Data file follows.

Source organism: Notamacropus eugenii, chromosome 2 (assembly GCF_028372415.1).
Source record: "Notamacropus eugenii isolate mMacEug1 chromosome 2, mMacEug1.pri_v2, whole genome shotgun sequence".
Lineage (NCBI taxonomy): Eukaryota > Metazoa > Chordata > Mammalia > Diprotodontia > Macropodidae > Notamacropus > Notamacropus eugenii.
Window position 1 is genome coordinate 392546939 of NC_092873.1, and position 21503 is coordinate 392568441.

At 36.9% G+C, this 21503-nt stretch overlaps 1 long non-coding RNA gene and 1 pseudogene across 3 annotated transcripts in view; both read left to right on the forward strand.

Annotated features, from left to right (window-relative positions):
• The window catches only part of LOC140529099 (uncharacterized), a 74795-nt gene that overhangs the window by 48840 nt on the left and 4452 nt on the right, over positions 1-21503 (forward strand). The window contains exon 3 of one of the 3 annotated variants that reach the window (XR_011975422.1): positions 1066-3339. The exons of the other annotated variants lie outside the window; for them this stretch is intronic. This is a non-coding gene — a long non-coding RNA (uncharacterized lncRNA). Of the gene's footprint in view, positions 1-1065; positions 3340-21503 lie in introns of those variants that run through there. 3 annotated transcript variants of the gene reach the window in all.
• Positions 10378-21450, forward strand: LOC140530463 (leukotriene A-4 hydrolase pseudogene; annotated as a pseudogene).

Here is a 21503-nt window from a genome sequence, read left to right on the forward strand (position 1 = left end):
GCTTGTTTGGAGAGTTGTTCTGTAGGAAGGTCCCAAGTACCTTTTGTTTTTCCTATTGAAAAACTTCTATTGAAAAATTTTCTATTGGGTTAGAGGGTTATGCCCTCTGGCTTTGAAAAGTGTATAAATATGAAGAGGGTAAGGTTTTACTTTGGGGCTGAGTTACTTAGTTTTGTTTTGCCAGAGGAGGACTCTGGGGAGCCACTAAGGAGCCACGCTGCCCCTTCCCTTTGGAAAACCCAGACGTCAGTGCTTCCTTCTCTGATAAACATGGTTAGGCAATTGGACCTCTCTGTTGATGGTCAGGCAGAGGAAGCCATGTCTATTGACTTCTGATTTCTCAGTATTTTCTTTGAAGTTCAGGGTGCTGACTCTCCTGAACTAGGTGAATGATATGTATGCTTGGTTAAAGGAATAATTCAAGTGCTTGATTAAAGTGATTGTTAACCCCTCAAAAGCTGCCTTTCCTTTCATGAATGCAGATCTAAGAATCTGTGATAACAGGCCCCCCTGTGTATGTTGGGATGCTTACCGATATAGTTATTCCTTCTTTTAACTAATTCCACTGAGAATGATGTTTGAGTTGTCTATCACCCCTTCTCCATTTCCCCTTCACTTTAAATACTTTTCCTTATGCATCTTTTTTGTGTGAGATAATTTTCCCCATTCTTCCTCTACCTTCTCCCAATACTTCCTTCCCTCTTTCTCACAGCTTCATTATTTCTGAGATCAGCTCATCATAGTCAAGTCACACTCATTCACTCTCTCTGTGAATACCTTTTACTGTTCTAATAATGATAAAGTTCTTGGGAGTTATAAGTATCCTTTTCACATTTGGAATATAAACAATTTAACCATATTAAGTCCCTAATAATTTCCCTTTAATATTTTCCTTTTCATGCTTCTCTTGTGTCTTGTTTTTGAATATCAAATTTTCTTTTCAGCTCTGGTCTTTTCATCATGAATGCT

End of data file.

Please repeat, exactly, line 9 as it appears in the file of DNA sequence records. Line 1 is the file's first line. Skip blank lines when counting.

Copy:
Here is a 21503-nt window from a genome sequence, read left to right on the forward strand (position 1 = left end):